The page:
But don’t despair: some sectors may benefit from his victory, says Peter Hardy, vice-president and client portfolio manager at American Century Investments in Kansas City, Missouri. His firm manages the Renaissance U.S. Equity Income Fund.
“The election of Donald Trump was another sign that the political movement of populism is being embraced worldwide,” Hardy adds. “Whether that’s Brexit or Trump’s election, there’s a lot of uncertainty, [which] is leading to a high level of volatility worldwide.” (As New York Times reports, populism is being driven by factors including fear of social change and crisis of identity.)
Still, says Hardy, “there are net beneficiaries potentially of [the] Trump victory.” He cites catalysts such as less regulation and potential greater defence spending, as well as changes in healthcare policy. “Those sectors could be beneficiaries,” he predicts.
But, he warns, “there are certain impediments to economic growth that could occur due to changes in immigration policies or trade policy. And, there are no certainties right now, given where we are one day after the election.”
The best approach, he says, is to continue seeking the best risk-return scenarios. Hardy’s looking for “companies that are selling most attractively versus their fair value and downside value.”
He adds, “What you saw initially was a sell-off of both equities and the U.S. dollar and commodities. Gold rallied and certain currencies rallied versus the U.S. dollar, but [those effects] have abated.” Yet, says Hardy, “uncertainty will persist until candidate Trump [officially] becomes president Trump.”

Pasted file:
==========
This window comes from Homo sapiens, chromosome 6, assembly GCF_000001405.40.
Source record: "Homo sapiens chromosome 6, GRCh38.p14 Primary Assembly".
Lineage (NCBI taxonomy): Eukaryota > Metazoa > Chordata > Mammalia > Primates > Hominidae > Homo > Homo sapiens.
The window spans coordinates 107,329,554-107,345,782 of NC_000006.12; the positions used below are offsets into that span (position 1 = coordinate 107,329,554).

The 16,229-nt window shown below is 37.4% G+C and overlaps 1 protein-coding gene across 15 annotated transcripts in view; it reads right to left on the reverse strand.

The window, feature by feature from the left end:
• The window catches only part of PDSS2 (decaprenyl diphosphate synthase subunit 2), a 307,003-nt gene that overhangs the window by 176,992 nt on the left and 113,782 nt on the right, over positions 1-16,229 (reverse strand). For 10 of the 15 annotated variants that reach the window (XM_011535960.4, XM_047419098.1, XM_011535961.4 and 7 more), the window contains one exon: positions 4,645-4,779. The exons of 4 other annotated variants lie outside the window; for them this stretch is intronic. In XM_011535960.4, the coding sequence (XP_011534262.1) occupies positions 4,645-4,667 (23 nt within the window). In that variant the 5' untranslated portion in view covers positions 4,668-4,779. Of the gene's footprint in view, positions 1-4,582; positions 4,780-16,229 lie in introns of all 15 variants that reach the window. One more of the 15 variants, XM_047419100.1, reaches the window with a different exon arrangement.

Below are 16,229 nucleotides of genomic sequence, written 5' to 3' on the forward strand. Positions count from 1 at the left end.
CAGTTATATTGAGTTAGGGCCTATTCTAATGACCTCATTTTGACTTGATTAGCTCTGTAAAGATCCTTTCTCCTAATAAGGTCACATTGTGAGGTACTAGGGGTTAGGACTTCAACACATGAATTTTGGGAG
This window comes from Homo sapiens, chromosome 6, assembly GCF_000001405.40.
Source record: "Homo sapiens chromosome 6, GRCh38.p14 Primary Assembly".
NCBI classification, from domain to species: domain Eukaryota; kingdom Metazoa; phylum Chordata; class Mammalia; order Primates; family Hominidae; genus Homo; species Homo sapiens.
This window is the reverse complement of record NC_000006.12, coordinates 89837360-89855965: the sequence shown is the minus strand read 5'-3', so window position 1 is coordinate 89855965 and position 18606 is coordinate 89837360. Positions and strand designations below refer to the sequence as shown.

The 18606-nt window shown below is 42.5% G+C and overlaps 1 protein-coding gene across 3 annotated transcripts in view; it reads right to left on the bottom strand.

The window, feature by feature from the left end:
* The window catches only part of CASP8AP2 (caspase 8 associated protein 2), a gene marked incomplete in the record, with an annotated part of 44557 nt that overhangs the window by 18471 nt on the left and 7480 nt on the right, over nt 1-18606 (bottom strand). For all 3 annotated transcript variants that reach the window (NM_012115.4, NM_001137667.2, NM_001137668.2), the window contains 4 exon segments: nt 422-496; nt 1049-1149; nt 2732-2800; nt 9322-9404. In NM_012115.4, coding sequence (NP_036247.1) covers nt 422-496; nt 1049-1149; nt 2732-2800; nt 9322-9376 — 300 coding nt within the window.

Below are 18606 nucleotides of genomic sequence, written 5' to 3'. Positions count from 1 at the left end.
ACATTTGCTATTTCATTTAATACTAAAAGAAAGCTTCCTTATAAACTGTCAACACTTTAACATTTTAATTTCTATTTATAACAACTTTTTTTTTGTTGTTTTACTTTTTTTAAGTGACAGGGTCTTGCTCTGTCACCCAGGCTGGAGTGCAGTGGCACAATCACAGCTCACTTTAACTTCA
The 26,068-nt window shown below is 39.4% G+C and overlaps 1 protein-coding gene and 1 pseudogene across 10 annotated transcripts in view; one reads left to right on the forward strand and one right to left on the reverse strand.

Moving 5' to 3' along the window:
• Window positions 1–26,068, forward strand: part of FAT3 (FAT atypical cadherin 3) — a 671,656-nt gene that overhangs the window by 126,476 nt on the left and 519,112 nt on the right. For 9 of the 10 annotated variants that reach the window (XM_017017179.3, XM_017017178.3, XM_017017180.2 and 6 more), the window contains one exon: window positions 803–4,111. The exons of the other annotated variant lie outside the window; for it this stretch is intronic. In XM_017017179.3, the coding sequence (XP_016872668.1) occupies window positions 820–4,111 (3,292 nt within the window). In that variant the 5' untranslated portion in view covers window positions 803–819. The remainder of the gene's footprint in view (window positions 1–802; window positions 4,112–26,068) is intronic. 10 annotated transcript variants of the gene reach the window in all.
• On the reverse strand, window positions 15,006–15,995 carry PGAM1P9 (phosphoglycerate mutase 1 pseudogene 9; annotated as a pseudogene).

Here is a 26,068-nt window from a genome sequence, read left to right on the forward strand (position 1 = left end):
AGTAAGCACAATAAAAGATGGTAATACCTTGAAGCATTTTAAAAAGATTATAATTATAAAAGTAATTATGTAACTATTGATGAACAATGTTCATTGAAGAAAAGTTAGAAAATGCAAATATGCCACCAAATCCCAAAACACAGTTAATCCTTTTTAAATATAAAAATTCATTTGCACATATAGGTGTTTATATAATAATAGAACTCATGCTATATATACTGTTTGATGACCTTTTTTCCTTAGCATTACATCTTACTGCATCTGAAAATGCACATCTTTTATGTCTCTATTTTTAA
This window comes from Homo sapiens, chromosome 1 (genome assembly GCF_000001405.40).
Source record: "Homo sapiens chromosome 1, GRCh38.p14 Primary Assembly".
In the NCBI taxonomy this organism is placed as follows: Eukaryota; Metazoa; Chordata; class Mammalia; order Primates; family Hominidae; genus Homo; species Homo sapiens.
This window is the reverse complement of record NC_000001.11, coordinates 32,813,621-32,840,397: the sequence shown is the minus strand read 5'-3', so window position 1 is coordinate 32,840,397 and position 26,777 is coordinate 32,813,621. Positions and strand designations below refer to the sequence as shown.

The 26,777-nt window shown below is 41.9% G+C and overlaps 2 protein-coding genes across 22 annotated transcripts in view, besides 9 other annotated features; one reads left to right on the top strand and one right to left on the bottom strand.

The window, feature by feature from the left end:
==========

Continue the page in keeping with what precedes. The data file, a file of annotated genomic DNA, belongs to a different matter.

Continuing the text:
Before and after the election
“Going into [the U.S. election], we were overweight energy, had a healthy weighting in financials, and we were overweight healthcare,” says Hardy. The good news is “all of those sectors have seen a positive response to Trump’s election, and part of that is by virtue of the perceived changes in policy towards regulation.”
Further, yields on 10-year Treasurys had risen by about 10 basis points as of 10:30am on November 9th. Hardy adds, “Other sectors—such as more interest-sensitive sectors like utilities, real estate and even consumer staples—had sold off. But a lot of that is due to interest rate sensitivity.”
As of 11:45 am on November 9th, CME’s FedWatch tool found there was a 66.8% chance that the U.S. Federal Reserve would raise rates in December. That compares to a 76.3% chance on November 8th.
Says Hardy, “A lot of attention is paid to the election, [but] it’s ultimately economic growth and interest rates that will affect asset prices, whether that’s stocks, bonds or real estate. So, a perceived change in interest rates [is] really what’s going to impact these in the near and long term. [If those areas are impacted], we could remove weight.”
When it comes to healthcare, he adds, the sector is a mixed bag, “with certain beneficiaries like drug companies potentially [coming out on top], depending on whether we see policy changes towards the Affordable Care Act impacting facility or diagnostic companies.
“Our preference is for those large pharma or medical device companies, and that shouldn’t change. Within financials, banks are attractive […] and an increase in interest rates would benefit the banks.”
Value versus growth
The value versus growth dynamic has abated somewhat since the second quarter, says Hardy. Right now, the “environment is one of volatility and muted growth.”
Further, even though earnings growth has gone from negative to slightly positive in that time (from -4% to +1%), “we aren’t seeing high levels of growth,” says Hardy. “Our strategy is to identify companies that are selling at a discount, [and those] should continue to be rewarded. But rising interest rates do present a headwind to certain sectors in the value market, particularly utilities, REITs and consumer staples.”
The dividend yields of companies in those sectors have added to their attractiveness, he adds, “so changes in rates are impacting those sectors more adversely here in the short term.”